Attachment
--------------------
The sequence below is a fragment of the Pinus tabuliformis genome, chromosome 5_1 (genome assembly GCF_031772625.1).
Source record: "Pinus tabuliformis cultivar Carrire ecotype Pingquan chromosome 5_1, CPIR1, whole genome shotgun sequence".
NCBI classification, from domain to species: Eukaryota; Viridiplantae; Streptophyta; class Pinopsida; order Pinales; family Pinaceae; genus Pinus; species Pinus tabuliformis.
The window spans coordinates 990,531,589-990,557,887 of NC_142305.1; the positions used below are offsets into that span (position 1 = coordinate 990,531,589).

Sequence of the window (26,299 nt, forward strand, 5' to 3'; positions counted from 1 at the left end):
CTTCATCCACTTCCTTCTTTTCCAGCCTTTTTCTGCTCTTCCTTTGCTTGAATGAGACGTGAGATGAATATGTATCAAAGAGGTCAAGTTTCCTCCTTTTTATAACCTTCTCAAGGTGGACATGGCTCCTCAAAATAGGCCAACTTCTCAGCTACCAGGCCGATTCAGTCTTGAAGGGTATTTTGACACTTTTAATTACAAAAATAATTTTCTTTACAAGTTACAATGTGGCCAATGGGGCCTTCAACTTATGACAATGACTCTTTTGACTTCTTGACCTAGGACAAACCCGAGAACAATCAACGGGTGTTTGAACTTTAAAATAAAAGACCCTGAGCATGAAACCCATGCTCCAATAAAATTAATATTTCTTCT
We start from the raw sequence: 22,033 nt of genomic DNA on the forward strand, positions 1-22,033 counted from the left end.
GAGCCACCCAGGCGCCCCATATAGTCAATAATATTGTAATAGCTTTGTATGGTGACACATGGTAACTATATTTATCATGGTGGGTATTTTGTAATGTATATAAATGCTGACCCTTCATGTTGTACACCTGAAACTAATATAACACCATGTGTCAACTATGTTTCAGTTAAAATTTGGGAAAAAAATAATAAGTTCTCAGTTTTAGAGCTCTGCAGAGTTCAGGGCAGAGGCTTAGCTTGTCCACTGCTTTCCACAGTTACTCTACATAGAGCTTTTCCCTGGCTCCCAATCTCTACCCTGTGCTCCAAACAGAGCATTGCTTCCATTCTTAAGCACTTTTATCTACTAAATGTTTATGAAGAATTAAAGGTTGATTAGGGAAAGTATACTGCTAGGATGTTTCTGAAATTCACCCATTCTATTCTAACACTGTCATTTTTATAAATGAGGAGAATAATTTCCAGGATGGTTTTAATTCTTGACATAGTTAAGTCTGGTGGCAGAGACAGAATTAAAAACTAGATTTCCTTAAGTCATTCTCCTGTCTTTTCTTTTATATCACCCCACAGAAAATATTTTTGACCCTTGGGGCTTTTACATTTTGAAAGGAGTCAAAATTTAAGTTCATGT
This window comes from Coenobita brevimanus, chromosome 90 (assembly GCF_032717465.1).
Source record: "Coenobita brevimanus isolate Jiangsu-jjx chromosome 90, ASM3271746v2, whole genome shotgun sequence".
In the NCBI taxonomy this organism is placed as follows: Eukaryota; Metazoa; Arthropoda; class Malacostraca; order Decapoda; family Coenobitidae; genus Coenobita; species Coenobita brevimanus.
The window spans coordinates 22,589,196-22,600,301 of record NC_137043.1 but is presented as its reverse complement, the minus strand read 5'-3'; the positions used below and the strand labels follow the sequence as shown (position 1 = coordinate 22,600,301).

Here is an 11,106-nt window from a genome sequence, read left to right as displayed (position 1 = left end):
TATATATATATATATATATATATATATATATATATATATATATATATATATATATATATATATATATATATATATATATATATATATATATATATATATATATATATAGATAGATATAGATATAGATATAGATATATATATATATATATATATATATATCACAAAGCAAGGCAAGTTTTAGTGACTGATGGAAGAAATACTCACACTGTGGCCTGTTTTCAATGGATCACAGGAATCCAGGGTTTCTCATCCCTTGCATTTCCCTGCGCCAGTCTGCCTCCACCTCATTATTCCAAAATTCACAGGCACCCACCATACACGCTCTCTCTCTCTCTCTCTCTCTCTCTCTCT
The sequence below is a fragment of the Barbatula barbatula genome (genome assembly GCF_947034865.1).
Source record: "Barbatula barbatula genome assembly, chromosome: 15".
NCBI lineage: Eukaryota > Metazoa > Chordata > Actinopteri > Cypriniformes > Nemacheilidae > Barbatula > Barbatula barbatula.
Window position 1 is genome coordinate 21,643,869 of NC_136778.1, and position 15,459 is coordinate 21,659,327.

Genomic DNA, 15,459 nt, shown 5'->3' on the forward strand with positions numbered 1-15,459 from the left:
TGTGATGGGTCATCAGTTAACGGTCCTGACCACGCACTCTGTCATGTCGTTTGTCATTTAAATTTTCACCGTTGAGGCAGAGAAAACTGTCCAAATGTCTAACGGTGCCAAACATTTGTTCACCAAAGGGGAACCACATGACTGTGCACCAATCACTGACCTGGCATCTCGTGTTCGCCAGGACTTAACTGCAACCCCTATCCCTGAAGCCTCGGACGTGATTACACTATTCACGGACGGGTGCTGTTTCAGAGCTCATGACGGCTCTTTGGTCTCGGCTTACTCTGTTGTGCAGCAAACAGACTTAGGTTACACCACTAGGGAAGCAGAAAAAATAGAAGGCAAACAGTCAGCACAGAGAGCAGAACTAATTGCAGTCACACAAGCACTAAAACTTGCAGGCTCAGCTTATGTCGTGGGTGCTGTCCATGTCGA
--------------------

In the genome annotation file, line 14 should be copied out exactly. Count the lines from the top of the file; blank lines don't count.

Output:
TATATATATATATATATATATATATATATATATATATATATATATATATATATATATATATATATATATATATATATATATATATATATATATATATATATATATATAGATAGATATAGATATAGATATAGATATATATATATATATATATATATATATCACAAAGCAAGGCAAGTTTTAGTGACTGATGGAAGAAATACTCACACTGTGGCCTGTTTTCAATGGATCACAGGAATCCAGGGTTTCTCATCCCTTGCATTTCCCTGCGCCAGTCTGCCTCCACCTCATTATTCCAAAATTCACAGGCACCCACCATACACGCTCTCTCTCTCTCTCTCTCTCTCTCTCTCT